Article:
Wild Parsnip – Pastinaca Sativa: Edible & Medicinal Uses of the Sweetest Aggressive Wild Plant

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There may not be a traditional word for wild parsnip because this plant is an invasive settler plant. Edible and medicinal carrot/parsley family plants are notorious on the internet. Their relation giant hogweed is especially villainized.

Wild Parsnip – Pastinaca Sativa
Wild Parsnip – Pastinaca Sativa

My library of herbal books tends to focus on cow parsnip, and even then, these parsnip plants get overlooked often due to their resemblance to water and poison hemlocks. Add into that the photodermatitis fear mongering that is rampant on social media and you rarely hear about their uses. The surprise may be that pastinaca sativa is actually your grocery store/vegetable garden variety, escaped into the wild. When Haliburton Flora was compiled it was listed as rare here, but you’ll see it in many ditches and fields now along with its many close relations. It’s officially an invasive species here too.

Edible Uses of Wild Parsnip

This plant may out compete native plants, decreasing biodiversity, similar to burdock. There’s no shame in mass removing these sorts of plants for their edible taproots. You’ll need protective clothing and it’s recommended you do your gathering on a day that isn’t hot and sunny just to be safe. And don’t eat the ones along the roadside, between the pollution and the possibility the county has sprayed them with cancer causing chemicals, yuck, and there’s also the poor roadside soil – the roots will be rough and stunted.

You want a first year root. The stem on first year plants will be fairly thin, and in the second year they are thicker with a ridge. In Haliburton, as I publish this, second year parsnip plants have bloomed and some are going to seed now. I can see first year plants in the vicinity of the second year plants in my yard. Same as if you grow them directly in your garden, harvest after the first autumn frost. But you can wait until closer to winter to harvest them. You could even dig them out when the soil thaws in the spring. You can skip all this wild work, of course, and find it at your local grocery store!

Wild Parsnip
Wild Parsnip, first year, almost ready for harvest

Parsnip roots can be used the same as carrot, raw or cooked, and are especially wonderful roasted. There’s even a parsnip wine. They are a sugary root, the core the sweetest especially after a frost. Easily, a sweet-tooth’s favorite vegetable.

For full disclosure – parsnip root contains three photoactive psoralens that aren’t destroyed by cooking. But so far I’ve only heard one group discourage eating it due to this. I suspect it is a greater concern if in its second year.

High in potassium.

Medicinal Uses of Wild Parsnip

Wild Parsnip is primarily said to support these body systems:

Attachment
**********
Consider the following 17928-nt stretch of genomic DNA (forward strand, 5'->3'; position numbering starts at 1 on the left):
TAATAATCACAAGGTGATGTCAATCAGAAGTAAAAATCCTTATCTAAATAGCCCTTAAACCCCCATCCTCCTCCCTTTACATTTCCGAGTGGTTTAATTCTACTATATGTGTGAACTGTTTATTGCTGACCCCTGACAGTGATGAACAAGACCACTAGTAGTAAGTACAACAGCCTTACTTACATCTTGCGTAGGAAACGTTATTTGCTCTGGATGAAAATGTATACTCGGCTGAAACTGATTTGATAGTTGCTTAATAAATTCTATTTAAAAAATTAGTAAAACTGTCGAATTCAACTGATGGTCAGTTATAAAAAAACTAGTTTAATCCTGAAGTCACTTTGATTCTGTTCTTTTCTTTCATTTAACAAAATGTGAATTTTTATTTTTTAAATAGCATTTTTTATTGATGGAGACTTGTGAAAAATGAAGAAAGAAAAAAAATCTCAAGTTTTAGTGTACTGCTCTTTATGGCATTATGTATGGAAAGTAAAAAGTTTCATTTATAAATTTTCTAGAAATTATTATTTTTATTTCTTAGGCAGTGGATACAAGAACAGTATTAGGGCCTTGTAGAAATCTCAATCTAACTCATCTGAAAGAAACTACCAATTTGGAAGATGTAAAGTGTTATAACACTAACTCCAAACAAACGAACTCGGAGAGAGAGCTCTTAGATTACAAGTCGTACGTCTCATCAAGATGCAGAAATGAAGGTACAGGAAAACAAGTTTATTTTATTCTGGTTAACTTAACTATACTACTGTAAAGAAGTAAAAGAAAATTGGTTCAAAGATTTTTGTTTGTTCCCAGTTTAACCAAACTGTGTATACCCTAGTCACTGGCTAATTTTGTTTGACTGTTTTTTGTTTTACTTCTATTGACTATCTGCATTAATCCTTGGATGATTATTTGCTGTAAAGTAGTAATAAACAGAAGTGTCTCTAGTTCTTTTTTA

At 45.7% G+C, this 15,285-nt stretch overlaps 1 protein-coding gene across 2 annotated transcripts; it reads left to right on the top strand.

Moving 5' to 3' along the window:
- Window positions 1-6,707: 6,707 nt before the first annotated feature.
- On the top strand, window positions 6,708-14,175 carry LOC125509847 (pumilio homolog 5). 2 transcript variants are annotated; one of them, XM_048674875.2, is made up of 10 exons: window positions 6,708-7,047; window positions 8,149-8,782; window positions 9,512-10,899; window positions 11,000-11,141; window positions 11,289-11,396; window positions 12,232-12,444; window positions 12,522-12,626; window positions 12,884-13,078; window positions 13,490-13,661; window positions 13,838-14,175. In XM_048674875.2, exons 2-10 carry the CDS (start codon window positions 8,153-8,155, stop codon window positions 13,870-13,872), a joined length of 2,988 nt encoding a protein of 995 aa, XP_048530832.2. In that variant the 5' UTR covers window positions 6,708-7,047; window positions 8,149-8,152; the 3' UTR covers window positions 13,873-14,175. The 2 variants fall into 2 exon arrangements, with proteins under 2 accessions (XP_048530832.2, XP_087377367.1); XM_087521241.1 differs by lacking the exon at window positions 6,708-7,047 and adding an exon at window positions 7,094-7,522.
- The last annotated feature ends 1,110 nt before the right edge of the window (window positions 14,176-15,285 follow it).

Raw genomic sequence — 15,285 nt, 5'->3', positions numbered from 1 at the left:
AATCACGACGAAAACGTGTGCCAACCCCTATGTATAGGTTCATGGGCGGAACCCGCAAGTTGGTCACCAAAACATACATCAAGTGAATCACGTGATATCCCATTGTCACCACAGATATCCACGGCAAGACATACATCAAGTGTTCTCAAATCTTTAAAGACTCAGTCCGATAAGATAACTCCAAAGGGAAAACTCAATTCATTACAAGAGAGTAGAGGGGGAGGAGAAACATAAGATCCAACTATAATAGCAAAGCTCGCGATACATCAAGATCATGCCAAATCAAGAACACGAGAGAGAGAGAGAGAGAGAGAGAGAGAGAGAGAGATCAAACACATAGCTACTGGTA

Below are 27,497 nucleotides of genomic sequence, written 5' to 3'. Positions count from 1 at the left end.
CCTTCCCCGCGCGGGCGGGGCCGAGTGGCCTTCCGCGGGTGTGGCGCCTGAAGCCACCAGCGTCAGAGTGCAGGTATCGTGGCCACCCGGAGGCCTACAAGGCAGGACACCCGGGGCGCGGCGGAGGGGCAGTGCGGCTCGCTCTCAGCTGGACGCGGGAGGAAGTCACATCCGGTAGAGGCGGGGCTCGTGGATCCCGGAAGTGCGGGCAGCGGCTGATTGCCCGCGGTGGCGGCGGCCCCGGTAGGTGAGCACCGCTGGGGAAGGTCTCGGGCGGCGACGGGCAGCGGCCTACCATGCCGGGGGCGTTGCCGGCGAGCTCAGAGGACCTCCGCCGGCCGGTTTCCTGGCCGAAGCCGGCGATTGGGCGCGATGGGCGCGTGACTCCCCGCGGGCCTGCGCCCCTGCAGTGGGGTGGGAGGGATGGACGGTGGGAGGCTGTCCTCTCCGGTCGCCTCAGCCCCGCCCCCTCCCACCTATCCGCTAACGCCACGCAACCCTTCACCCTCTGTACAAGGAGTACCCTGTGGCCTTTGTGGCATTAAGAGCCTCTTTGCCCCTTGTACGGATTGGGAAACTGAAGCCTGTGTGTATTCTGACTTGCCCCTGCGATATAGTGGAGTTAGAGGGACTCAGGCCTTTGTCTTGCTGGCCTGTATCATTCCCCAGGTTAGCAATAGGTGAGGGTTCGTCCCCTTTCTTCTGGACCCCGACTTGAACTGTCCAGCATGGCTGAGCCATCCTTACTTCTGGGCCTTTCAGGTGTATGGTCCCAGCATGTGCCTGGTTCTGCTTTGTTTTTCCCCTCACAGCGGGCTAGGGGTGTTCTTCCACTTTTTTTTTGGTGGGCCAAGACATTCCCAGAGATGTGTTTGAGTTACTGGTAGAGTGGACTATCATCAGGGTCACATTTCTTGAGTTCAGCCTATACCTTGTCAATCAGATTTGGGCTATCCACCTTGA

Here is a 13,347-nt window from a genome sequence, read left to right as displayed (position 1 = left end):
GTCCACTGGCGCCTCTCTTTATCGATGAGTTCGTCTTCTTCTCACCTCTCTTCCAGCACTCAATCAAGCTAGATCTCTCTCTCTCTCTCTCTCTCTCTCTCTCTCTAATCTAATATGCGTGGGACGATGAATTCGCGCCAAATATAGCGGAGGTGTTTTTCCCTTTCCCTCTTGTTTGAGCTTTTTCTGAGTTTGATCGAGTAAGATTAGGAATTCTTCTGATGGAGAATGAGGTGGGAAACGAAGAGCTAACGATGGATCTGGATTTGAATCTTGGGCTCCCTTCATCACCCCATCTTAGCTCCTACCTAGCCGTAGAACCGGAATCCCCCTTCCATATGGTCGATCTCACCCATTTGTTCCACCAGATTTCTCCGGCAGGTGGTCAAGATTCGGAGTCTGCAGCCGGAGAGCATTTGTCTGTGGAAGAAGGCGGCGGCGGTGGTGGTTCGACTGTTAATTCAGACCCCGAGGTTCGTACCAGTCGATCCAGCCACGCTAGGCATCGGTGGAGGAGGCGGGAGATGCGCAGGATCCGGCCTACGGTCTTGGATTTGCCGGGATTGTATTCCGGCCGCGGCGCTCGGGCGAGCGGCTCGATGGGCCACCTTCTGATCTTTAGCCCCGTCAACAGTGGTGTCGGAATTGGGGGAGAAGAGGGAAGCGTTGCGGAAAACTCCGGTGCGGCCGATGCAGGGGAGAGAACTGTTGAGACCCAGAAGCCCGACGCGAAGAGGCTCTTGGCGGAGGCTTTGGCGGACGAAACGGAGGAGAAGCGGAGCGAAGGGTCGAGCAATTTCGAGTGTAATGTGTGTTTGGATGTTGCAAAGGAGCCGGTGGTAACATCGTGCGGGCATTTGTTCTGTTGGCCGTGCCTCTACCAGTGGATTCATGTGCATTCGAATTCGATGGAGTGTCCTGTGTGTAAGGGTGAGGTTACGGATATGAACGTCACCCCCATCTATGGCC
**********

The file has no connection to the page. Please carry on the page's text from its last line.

• Digestive

Medicinal tags include Anti-inflammatory. See Medicinal tag key for more information.

Common usage includes as a typical vegetable with antioxidants that may have anticancer and anti-inflammatory properties and as a high source of fiber. Eating your veggies may be the best thing you can do for your overall health.

Alternative Uses of Parsnip

Parsnip can be used to make a creamy yellow dye. Here’s a fun article on making dyes from garden plants including purple dye from a purple carrot!

Growing Pastinaca Sativa

Like other root vegetables parsnips thrive in sandy and loamy soil, as cleared of stones as you can make it. Seeds can be planted in early spring as soon as the ground can be worked. Thin them and keep them weed free and you should have great results for your vegetable gardens parsnips.

I’ve found the seeds are fussier than most of my other seeds and recommend testing the seeds before you plant them. I’ve bought bad, likely too old, packets from stores more than once! I’ve gotten tons of seeds from my own plants. But make sure you’re committed to gathering all of these seeds if you let any grow through their second year.

Unfortunately, wild parsnip is aggressively invasive in Ontario. Entire roadsides and roadside hills have native plants being crowded out by parsnip. It’s spreading along our trails too. When Haliburton Flora was compiled decades ago, it was only in one spot along the IB&O. It has gone from rare to aggressively common. Here are a couple resources if you’re willing to take on remedying an area:




The sap in the leaves and stems is toxic and can cause photo sensitivity and skin irritation that is usually mild. Here is a write up on how this occurs, the symptoms and treatments.

And the Usual Cautions:

1) Most medicinal herbs, if edible, are meant to be eaten in moderation, even sparingly. Some require extra preparation. Tannins are toxic if consumed in excess.

2) People can be allergic or sensitive to nearly any plant; try new herbs one at a time at your own risk. For instance, saponins commonly cause stomach upset.

3) For medicinal use, I must recommend receiving a diagnosis and working with a reputed health care provider. I generally do not post specific treatments and dosages because I think that is best between you and your health care provider, and ideally monitored.

4) Anyone pregnant, nursing, or taking prescription drugs should talk to a health care professional before adding new food items to their diet.

5) Many plants have look-a-likes, and sometimes they are poisonous.

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